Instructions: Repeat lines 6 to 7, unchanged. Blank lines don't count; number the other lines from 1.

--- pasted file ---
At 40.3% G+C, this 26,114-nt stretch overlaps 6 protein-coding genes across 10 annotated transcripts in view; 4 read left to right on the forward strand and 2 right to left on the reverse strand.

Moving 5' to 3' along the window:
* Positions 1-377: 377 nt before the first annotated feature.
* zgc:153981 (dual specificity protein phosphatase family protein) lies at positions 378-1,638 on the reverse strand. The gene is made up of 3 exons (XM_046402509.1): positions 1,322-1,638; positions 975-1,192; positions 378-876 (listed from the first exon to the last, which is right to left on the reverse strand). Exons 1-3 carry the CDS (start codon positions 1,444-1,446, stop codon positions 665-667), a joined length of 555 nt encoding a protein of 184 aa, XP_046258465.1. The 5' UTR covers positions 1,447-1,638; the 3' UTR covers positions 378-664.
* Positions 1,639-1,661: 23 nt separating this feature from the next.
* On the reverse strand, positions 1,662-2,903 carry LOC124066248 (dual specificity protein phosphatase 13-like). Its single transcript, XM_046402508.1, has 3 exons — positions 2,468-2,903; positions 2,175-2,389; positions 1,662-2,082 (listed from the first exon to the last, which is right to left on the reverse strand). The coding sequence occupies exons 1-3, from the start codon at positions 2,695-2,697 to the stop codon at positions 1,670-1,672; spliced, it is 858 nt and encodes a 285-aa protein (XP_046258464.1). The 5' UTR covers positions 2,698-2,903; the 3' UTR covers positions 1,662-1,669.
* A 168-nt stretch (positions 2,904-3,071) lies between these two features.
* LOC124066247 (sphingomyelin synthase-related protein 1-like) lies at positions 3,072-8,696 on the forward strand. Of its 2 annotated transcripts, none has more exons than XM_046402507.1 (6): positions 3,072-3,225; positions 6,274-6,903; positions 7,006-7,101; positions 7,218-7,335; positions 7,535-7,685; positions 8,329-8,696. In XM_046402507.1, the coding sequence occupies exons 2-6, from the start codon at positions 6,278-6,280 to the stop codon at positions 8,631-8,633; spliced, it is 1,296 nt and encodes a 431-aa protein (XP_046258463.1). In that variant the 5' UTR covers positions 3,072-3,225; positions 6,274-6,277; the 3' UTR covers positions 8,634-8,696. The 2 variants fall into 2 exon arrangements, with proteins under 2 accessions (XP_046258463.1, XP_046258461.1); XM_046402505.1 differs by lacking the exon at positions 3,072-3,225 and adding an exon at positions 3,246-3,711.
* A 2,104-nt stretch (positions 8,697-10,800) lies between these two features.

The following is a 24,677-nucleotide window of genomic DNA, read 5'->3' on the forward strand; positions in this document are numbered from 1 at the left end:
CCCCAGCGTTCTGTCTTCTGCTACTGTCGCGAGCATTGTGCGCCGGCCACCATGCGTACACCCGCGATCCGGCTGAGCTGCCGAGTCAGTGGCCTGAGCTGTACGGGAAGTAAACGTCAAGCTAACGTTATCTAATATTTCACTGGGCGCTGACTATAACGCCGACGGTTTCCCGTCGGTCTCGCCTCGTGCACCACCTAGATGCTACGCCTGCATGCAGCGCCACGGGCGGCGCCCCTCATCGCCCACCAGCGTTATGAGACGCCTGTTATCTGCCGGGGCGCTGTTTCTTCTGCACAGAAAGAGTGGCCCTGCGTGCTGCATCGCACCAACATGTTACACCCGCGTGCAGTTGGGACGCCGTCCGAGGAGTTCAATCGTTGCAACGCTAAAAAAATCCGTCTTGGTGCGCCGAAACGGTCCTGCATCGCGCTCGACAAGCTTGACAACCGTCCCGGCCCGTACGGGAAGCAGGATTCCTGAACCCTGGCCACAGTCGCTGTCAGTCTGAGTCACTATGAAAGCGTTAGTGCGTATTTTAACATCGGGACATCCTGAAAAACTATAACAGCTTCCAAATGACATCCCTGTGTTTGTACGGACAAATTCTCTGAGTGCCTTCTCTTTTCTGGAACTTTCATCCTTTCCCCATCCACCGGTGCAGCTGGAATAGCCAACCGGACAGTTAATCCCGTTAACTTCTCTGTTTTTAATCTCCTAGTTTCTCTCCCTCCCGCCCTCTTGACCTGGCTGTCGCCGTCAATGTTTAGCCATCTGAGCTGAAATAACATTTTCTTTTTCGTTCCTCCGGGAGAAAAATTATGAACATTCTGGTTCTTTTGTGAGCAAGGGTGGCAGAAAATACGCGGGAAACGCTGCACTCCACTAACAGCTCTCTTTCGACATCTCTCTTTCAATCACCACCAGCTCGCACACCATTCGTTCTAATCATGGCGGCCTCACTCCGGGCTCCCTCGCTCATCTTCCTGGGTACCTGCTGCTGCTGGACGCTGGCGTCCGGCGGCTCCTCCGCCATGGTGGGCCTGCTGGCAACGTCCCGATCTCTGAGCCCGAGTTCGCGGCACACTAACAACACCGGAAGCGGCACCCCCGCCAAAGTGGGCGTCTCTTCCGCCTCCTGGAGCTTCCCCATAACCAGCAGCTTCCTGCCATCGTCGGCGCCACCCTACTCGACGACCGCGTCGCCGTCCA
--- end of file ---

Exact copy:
* On the reverse strand, positions 1,662-2,903 carry LOC124066248 (dual specificity protein phosphatase 13-like). Its single transcript, XM_046402508.1, has 3 exons — positions 2,468-2,903; positions 2,175-2,389; positions 1,662-2,082 (listed from the first exon to the last, which is right to left on the reverse strand). The coding sequence occupies exons 1-3, from the start codon at positions 2,695-2,697 to the stop codon at positions 1,670-1,672; spliced, it is 858 nt and encodes a 285-aa protein (XP_046258464.1). The 5' UTR covers positions 2,698-2,903; the 3' UTR covers positions 1,662-1,669.
* A 168-nt stretch (positions 2,904-3,071) lies between these two features.